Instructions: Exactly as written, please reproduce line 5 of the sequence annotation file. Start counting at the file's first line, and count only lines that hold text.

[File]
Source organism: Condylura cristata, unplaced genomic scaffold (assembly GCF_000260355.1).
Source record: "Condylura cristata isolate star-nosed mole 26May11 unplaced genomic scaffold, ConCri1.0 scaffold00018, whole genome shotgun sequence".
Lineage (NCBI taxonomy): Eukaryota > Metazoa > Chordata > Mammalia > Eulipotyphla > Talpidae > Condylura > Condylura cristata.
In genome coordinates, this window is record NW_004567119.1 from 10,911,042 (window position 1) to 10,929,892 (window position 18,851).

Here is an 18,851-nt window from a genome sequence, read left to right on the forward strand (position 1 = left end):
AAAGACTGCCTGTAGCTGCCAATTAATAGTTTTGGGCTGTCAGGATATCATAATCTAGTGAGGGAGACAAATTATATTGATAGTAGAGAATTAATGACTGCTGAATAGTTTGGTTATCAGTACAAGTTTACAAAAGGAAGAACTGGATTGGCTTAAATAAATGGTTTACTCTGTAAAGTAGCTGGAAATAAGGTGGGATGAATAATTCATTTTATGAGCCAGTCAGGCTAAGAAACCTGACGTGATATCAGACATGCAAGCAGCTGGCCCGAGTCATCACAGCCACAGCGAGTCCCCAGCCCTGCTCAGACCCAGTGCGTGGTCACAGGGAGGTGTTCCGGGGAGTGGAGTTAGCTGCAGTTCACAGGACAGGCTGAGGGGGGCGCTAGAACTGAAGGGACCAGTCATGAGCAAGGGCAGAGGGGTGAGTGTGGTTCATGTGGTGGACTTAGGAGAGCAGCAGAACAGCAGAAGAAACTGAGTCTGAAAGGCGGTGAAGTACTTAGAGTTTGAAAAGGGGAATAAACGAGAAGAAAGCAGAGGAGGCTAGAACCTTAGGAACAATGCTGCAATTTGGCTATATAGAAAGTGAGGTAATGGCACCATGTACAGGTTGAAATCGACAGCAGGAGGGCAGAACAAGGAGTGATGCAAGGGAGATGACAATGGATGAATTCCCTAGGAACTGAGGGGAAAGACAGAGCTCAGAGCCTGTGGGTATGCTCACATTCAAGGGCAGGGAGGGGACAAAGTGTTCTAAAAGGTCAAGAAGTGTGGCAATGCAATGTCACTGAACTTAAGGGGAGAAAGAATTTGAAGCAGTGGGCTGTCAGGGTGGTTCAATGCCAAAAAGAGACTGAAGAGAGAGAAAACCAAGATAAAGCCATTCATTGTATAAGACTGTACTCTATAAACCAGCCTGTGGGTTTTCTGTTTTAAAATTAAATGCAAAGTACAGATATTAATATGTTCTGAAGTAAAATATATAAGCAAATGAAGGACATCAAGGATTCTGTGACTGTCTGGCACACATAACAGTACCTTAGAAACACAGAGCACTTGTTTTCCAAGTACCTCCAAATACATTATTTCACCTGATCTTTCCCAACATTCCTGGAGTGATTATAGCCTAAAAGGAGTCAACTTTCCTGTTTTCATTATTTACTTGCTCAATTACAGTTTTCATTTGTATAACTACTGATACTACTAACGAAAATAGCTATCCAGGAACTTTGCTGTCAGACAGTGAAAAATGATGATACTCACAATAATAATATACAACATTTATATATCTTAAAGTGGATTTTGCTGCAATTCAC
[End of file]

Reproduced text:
Here is an 18,851-nt window from a genome sequence, read left to right on the forward strand (position 1 = left end):